Illegally Caught Seafood Is Infiltrating U.S. Import Market

A new study from University of British Columbia says that up to 32 percent of imported wild shrimp, crab, salmon, pollock, tuna, and other catch was poached.

We all know about the dangers of overfishing and the depletion of our ocean's resources when it comes to sustainability efforts in the food and beverage sector. But this article from The Boston Globe goes into big detail about how illegally caught fish is changing the import market in the United States and the problems it causes.

A new study that examined illegal and unreported marine harvests brought to the United States from around the globe says it maybe shouldn’t be there at all. Up to 32 percent of imported wild shrimp, crab, salmon, pollock, tuna, and other catch was poached.

Illegal fishing is a major concern of scientists because the world’s oceans can barely sustain legal seafood harvests. Eighty-five percent of the world’s commercial seafood grounds ‘‘are fished up to their biological limits or beyond,’’ the study said.

Earlier studies have shown that illegal and underreported fishing comprises up to 31 percent of the world’s catch, but this study is the first to examine how much of it slips through the better-inspected ports of the United States.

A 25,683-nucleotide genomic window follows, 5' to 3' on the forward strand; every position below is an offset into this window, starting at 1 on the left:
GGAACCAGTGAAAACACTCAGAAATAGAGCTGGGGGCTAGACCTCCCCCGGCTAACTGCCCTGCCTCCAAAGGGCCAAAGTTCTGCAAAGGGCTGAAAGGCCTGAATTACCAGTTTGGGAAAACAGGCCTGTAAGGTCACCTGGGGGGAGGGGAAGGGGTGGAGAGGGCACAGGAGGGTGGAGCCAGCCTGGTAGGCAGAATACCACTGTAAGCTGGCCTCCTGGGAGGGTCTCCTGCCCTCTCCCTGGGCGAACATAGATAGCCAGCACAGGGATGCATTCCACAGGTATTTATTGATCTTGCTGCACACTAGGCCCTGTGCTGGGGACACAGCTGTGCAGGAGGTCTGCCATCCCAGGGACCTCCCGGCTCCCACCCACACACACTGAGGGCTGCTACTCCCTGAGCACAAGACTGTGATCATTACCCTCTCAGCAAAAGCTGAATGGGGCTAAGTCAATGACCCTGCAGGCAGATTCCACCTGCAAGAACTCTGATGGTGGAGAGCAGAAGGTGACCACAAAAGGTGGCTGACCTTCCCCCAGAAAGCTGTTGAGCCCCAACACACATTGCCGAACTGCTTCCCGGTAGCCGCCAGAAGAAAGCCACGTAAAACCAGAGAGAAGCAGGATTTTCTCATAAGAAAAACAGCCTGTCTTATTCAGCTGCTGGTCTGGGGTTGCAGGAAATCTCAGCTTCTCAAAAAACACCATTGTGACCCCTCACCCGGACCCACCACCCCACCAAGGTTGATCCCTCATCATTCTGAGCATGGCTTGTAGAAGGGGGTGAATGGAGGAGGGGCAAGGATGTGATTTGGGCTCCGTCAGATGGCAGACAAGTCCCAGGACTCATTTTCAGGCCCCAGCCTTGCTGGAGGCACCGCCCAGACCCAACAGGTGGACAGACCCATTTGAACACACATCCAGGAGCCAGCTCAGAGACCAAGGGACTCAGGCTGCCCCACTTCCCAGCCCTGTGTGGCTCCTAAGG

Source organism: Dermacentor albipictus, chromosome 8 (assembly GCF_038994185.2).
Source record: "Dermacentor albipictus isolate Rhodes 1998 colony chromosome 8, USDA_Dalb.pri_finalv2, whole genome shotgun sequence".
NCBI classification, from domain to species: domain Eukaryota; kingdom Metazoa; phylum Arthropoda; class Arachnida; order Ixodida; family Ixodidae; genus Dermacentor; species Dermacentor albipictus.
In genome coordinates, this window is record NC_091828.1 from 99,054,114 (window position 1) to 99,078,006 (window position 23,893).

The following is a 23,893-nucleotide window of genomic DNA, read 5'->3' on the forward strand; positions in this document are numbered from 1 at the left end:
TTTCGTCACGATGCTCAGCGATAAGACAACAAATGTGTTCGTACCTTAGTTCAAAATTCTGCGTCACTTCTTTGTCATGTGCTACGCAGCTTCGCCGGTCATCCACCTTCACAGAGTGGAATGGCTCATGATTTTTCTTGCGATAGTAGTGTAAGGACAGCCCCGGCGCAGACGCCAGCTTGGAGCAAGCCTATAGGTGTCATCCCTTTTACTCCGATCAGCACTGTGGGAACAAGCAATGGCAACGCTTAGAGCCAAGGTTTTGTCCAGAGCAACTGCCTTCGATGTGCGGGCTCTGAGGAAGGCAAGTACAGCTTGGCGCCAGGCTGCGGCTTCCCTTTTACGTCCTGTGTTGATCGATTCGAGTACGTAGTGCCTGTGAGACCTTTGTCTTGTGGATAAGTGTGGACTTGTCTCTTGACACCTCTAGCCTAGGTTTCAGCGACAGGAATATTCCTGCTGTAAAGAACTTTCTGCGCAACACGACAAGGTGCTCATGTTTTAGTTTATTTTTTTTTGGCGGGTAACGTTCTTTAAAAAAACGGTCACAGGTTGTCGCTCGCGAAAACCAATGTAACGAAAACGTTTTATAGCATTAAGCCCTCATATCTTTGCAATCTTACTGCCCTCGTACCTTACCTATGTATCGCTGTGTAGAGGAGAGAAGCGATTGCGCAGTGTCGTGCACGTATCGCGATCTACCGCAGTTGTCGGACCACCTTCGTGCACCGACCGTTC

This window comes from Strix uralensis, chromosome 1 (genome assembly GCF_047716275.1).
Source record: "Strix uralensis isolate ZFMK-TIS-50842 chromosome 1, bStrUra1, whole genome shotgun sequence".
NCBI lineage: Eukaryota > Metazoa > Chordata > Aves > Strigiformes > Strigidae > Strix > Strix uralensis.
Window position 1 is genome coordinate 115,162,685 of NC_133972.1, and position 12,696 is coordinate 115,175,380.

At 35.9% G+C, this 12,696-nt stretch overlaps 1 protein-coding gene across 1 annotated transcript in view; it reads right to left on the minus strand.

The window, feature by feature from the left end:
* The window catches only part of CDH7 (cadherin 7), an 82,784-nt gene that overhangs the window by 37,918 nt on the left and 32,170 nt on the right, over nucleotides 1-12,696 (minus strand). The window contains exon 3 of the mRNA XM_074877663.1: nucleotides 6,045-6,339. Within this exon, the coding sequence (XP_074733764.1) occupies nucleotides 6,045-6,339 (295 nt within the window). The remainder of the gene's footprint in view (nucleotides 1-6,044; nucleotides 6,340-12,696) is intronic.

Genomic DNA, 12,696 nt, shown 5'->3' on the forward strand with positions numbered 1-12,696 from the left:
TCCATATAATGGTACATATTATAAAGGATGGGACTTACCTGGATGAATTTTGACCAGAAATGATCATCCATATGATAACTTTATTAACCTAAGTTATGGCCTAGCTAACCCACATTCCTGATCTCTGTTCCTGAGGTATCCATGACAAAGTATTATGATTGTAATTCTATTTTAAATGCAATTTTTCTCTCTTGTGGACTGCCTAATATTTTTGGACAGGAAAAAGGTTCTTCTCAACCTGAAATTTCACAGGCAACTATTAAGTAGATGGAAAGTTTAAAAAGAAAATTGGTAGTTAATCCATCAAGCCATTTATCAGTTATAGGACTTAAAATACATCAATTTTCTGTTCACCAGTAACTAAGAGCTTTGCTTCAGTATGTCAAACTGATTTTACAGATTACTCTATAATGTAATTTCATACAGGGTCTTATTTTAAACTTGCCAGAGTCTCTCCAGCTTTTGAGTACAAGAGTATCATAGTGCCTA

‘‘That was really a surprise to us,’’ said Tony Pitcher, a professor of fisheries at the University of British Columbia who helped author the study, ‘‘Estimates of illegal and unreported fish in seafood imports to the USA,’’ published this month in the journal Marine Policy.

‘‘We thought a well-governed country like the US, with tighter controls, would be better,’’ Pitcher said. Inspectors in the United States, which imports 14 percent of the global total, are not required to ask for documentation that shows a bounty’s origin.

US inspectors are far more concerned with the freshness of seafood and its potential impact on human health. What gets by inspectors is valued in the study at $1.3 billion to $2.1 billion per year, a sum that only encourages more illegal and unreported fishing, Pitcher said.

‘‘It’s quite clear that most consumers don’t have an idea what’s coming into the supply,’’ he said. Americans ate about 2 million tons of seafood in 2011, second only to China. They spent more than $85 billion on seafood products — much of it harvested within the country — in stores, restaurants, or elsewhere. Tuna, pollock, crab, and cod are America’s favorite wild-caught seafoods.

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